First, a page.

The Occidental College Glee Club had its beginning in 1906 with the founding of a men’s choral group, followed in 1912 by a women’s club.
Except for a period in the latter part of the 20th century, there has been both a Men’s Glee Club and a Women’s Glee Club. Each had a succession of directors in the formative years, local men and women of distinguished musical talent. One of the first was O. F. Tallman, who conducted the Men’s Glee Club from 1911 to 1918 and gave the Women’s Glee Club its start.
In 1926, Walter E. Hartley, an experienced music scholar, became a full-time appointment in Occidental’s department of music and directed the Glee Club. Howard Swan followed as director from 1934 until retirement in 1971, a period when the Glee Club earned a national and international reputation for superb choral music. He was succeeded for a brief time by Henry Gibbons, who was followed by Thomas Somerville, a Bach scholar, under whose specialty and expertise performances of classical masterworks, especially from the Baroque, received wide acclaim. Jeffrey Bernstein, Glee Club director from 1997 to 2008, brought a keen focus on a cappella repertoire to his work with the choral program. Joined in 2008 by Director of Choral Music Desiree LaVertu, the Glee Club continues to attract national and international attention for its unified tone, intense musicianship, and varied repertoire.
From the beginning, the Glee Club has played a central role in the life of the College, giving voice to college spirit and drawing musicians of the highest caliber to Occidental. Their reputation for excellence has carried the banners of Occidental far into the musical world through national and international tours and recordings and through the generations of choral conductors who have been affiliated with Occidental.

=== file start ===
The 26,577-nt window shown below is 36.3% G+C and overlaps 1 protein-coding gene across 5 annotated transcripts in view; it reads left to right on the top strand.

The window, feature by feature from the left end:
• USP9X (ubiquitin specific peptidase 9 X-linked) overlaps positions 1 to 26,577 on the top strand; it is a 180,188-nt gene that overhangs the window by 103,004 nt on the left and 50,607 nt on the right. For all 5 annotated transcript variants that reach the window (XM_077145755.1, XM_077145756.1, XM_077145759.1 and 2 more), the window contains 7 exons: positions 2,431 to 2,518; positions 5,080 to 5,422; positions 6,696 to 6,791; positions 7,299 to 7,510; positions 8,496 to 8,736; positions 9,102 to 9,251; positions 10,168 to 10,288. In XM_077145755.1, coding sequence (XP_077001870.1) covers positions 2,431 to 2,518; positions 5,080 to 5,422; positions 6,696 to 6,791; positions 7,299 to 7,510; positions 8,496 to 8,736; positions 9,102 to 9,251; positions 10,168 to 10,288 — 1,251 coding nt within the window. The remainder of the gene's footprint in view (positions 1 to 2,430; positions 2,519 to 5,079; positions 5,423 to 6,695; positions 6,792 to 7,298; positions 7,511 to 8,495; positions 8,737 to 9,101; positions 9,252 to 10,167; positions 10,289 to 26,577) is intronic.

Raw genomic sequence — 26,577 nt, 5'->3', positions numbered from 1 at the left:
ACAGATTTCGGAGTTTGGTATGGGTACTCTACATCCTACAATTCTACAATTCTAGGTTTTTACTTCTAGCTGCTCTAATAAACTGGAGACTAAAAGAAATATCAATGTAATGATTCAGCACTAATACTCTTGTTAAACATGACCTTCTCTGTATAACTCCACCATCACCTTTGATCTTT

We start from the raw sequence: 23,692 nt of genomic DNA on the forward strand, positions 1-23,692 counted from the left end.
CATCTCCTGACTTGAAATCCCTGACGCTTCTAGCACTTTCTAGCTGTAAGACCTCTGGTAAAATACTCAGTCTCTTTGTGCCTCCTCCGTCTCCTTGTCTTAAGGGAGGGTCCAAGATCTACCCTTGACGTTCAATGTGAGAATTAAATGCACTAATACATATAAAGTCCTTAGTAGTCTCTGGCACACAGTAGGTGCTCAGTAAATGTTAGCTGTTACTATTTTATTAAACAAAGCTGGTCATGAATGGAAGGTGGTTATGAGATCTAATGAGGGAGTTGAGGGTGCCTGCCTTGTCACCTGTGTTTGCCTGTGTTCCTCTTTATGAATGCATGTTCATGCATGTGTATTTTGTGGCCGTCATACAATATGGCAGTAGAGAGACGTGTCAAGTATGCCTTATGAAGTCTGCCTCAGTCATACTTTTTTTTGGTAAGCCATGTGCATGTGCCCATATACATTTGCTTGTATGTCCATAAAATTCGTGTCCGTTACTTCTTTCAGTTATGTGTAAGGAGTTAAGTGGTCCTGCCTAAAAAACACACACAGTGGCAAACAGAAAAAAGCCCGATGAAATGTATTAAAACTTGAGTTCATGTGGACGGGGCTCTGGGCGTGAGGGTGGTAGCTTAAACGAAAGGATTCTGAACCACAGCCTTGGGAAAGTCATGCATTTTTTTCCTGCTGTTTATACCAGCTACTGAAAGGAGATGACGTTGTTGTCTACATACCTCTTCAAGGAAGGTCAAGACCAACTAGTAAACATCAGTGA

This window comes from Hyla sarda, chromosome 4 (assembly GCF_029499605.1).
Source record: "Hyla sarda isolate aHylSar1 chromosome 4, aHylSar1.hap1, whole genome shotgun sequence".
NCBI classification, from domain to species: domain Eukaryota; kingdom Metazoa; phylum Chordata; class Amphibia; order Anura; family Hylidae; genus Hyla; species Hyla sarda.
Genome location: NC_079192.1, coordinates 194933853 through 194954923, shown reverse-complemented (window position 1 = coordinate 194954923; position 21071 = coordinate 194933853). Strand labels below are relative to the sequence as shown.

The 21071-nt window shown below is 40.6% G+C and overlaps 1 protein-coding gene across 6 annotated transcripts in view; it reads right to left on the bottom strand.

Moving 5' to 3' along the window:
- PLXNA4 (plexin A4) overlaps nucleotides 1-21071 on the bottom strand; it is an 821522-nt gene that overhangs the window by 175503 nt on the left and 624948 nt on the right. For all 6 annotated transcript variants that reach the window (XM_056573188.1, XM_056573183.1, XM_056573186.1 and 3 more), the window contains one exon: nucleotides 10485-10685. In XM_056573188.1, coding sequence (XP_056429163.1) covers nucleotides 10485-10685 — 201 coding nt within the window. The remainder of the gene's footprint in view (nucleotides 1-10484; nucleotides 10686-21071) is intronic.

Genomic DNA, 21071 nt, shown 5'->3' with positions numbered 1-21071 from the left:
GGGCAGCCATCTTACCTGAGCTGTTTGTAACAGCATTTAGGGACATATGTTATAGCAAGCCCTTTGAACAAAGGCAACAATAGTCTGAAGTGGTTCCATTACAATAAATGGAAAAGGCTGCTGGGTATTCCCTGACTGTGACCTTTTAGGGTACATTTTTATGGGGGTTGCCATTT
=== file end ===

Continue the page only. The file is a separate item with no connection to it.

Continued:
An example of national recognition came in 1961, when by invitation the Glee Club sang under famed conductor Bruno Walter in an all-Brahms recording for Columbia Records. In 1969, the Glee Club was selected to represent the United States in the second International College and University Choral Festival sponsored by Lincoln Center in New York City. Another memorable event was its participation in Elinor Remick Warren’s Good Morning, America!, a work for chorus and orchestra commissioned by Occidental for the 1976 Bicentennial. In 2000, as part of the celebration of the 250th anniversary of the death of J. S. Bach, the Glee Club collaborated with the nationally acclaimed Musica Angelica Baroque Orchestra and soloists in a performance of Bach’s St. John Passion. Since then the Glee Club has performed numerous choral-orchestral works including Faure’s Requiem, Handel’s Messiah, and Pergolesi’s Stabat Mater, and has sung in Beethoven’s Ninth Symphony with the Pasadena and Santa Monica symphony orchestras.
View the Historical Glee Club Photos.
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